In vivo quantitative phosphoproteomic profiling identifies novel regulators of castration-resistant prostate cancer growth

Oncogene, Springer Nature, ISSN 0950-9232

Volume 34, 21, 2015

DOI:10.1038/onc.2014.206, Dimensions: pub.1032687941, PMID: 25065596,


Jiang, N (1) (2)
Hekmat, O (1)
Kruse, T (1)
Wang, C (2)
Wei, W (2)
Ke, B (2)
Yan, B (2)
Niu, Y * (2)

* Corresponding author



  1. (1) University of Copenhagen, grid.5254.6, KU
  2. (2) Tianjin Medical University, grid.265021.2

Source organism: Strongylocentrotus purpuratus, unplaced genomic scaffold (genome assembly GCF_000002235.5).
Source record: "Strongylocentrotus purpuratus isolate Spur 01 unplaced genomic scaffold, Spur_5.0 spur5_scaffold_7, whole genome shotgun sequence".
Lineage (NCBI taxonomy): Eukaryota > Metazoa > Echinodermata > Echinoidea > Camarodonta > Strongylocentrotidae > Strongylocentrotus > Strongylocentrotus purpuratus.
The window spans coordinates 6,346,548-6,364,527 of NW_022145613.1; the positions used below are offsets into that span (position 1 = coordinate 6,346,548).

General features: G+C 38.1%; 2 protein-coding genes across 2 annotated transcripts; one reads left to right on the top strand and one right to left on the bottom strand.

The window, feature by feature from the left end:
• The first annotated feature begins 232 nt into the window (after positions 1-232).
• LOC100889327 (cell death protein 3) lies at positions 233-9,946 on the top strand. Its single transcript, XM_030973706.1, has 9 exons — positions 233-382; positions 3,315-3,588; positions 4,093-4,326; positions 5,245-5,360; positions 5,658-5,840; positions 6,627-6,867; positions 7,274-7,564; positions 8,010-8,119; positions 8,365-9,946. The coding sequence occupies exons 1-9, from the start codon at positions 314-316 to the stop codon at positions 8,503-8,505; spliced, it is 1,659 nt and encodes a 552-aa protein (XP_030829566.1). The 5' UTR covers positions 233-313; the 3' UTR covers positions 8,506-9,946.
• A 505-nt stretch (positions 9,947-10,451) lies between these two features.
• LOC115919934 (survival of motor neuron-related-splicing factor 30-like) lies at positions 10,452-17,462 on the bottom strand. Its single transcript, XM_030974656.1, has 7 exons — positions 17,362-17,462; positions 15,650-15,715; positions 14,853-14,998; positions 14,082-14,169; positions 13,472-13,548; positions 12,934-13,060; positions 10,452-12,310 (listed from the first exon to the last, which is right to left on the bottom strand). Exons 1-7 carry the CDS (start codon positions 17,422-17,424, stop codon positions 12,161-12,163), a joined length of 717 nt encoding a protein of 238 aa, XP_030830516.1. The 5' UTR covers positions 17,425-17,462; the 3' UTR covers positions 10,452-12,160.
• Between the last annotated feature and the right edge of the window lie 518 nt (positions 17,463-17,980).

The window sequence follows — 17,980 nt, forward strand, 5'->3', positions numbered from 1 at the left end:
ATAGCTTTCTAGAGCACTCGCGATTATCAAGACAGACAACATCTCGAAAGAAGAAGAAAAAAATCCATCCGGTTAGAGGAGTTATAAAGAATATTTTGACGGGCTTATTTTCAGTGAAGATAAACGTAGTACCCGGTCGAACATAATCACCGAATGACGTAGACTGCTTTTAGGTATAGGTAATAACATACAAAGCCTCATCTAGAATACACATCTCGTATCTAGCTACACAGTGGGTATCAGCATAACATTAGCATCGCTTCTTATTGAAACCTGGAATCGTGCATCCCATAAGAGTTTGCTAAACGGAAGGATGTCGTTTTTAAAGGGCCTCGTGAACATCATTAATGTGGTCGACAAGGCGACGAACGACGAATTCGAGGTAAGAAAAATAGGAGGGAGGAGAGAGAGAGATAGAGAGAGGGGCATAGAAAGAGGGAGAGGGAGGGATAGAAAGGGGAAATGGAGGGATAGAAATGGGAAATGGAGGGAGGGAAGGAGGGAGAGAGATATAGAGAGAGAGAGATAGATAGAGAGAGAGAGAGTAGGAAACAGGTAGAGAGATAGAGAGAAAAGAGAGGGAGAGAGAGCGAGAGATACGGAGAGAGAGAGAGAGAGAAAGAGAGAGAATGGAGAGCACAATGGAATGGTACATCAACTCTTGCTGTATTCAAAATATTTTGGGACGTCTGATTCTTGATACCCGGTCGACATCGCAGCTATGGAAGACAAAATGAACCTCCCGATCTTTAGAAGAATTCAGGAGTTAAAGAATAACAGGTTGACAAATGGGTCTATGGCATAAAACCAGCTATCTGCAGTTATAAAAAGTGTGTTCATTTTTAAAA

Prostate cancer remains a leading cause of cancer-related mortality worldwide owing to our inability to treat effectively castration-resistant tumors. To understand the signaling mechanisms sustaining castration-resistant growth, we implemented a mass spectrometry-based quantitative proteomic approach and use it to compare protein phosphorylation in orthotopic xenograft tumors grown in either intact or castrated mice. This investigation identified changes in phosphorylation of signaling proteins such as MEK, LYN, PRAS40, YAP1 and PAK2, indicating the concomitant activation of several oncogenic pathways in castration-resistant tumors, a notion that was confirmed by tumor transcriptome analysis. Further analysis demonstrated that the activation of mTORC1, PAK2 and the increased levels of YAP1 in castration-resistant tumors can be explained by the loss of androgen inhibitory actions. The analysis of clinical samples demonstrated elevated levels of PAK2 and YAP1 in castration-resistant tumors, whereas knockdown experiments in androgen-independent cells demonstrated that both YAP1 and PAK2 regulate cell colony formation and cell invasion activity. PAK2 also influenced cell proliferation and mitotic timing. Interestingly, these phenotypic changes occur in the absence of obvious alterations in the activity of AKT, MAPK or mTORC1 pathways, suggesting that PAK2 and YAP1 may represent novel targets for the treatment of castration-resistant prostate cancer. Pharmacologic inhibitors of PAK2 (PF-3758309) and YAP1 (Verteporfin) were able to inhibit the growth of androgen-independent PC3 xenografts. This work demonstrates the power of applying high-resolution mass spectrometry in the proteomic profiling of tumors grown in vivo for the identification of novel and clinically relevant regulatory proteins.


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